"That's how our people feel," a high tech executive told me this week. After almost two years of reorganizations, layoffs, and changes in corporate direction, that's pretty typical of a lot of places people work today.
An angry and scared workforce won't make your company competitive in the recovering economy. And if you yourself are angry and scared, your career will stagnate.
Both individuals and organizations need to be more proactiive and look for the oportunities. Focusing on careers is the most effective way companies have to reconnect with their employees. On-site career coaching for individuals can go a long way toward retaining and remotivating them. So can career development processes or career ladders.
If you are an individual who is angry and scared, it's time to take charge of your career. That doesn't automatically mean putting yourself on the job market. How about looking for opportunities where you are now - opportunities to take on more responsibility, gain new skills, or work in a new department? If you make those changes now, you will be more valuable if later you decide to look for a new employer.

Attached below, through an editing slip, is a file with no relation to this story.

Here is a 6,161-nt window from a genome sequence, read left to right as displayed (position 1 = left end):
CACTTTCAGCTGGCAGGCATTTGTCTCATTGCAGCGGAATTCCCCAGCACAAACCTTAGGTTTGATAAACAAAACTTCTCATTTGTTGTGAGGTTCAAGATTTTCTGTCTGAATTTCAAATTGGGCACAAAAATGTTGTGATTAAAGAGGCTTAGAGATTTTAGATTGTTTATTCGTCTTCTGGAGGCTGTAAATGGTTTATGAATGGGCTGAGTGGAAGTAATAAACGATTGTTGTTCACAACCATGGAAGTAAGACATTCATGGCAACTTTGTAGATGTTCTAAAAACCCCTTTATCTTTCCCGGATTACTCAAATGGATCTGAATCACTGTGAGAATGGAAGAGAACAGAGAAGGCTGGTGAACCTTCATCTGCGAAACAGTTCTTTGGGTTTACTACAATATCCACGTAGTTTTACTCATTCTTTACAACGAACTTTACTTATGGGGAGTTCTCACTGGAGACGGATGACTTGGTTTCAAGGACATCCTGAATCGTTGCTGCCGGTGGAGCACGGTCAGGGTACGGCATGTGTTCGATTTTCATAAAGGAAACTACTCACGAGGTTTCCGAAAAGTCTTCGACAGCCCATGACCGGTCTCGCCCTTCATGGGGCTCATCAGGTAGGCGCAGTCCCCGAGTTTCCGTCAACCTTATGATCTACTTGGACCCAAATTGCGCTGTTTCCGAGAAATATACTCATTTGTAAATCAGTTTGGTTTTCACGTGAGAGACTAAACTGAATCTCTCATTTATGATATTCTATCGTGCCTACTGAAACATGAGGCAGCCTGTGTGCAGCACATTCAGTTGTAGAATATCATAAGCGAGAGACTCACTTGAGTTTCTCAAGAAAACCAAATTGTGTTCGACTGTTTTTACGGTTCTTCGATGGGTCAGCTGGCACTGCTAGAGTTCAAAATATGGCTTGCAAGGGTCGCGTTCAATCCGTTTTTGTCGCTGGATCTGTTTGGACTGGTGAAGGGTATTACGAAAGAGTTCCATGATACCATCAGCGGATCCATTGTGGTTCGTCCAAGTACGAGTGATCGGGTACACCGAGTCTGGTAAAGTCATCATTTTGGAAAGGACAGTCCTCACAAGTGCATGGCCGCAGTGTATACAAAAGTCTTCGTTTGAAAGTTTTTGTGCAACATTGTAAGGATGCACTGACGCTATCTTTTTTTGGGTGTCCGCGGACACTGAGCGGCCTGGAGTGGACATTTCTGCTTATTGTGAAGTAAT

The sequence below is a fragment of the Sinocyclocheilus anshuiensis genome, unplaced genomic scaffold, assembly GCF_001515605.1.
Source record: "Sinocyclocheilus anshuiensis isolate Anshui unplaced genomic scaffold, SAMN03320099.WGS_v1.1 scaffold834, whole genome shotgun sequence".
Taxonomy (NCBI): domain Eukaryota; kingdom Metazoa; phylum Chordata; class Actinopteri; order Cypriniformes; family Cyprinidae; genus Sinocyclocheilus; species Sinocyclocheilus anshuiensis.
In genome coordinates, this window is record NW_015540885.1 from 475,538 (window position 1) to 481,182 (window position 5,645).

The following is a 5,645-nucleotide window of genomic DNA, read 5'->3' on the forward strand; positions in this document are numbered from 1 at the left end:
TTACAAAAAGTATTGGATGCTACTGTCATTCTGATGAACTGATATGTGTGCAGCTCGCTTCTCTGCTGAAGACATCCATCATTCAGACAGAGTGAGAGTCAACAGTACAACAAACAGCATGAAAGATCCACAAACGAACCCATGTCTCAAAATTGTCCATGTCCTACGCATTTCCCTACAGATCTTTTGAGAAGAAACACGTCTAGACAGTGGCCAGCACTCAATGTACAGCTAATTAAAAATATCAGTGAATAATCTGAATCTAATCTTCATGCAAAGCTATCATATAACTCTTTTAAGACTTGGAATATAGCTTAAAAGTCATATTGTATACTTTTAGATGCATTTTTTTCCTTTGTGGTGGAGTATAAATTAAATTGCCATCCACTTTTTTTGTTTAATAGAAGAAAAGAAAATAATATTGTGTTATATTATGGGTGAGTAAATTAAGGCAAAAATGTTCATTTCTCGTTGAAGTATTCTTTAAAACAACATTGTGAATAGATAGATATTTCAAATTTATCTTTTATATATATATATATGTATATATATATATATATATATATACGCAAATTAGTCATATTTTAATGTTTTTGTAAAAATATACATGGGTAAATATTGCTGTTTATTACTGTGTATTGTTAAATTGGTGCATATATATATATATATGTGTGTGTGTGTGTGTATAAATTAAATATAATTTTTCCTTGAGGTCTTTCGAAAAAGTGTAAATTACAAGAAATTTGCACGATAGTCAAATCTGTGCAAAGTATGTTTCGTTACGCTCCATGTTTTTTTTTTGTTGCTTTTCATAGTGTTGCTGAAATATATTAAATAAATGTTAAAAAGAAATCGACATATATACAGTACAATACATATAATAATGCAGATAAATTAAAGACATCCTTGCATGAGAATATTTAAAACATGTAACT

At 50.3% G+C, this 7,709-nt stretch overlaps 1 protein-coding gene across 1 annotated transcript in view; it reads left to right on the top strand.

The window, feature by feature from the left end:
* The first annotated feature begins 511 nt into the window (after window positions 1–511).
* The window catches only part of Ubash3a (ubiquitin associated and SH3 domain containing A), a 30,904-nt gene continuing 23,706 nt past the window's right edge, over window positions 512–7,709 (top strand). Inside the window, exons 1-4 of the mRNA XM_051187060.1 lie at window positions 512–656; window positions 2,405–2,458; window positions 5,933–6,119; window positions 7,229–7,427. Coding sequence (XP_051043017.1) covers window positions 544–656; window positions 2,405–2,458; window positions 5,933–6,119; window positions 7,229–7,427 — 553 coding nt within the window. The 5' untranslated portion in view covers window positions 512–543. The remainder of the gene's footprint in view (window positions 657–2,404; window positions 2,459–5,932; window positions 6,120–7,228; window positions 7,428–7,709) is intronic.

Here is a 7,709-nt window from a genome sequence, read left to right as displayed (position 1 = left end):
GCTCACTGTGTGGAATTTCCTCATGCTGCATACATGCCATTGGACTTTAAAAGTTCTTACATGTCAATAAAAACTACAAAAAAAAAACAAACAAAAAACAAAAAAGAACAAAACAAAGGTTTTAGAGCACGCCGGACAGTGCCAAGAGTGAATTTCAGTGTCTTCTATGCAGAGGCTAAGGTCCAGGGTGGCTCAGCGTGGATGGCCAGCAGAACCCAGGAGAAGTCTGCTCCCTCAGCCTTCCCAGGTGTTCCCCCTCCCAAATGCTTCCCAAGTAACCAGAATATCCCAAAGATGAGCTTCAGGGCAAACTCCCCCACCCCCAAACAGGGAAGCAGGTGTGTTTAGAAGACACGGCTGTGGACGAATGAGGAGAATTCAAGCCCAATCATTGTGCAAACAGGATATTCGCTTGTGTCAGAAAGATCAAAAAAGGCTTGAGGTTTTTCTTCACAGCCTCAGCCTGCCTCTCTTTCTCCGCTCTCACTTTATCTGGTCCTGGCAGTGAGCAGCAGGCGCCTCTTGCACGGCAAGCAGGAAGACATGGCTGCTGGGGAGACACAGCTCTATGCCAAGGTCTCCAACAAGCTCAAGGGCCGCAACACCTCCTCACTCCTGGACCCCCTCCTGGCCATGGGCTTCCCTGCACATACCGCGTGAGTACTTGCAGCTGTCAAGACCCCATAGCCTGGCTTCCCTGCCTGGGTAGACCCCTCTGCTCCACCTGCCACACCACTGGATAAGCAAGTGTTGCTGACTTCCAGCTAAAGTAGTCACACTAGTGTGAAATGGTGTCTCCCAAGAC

A client this week hadn't gotten a raise in five years. How did he decide to make sure he got a raise? He came up with a profitable new business idea, wrote a business plan, and took it to his employer. If his employer doesn't go for it, he has a line on a competitor who will.
That's looking for the opportunities. That's taking charge of your career.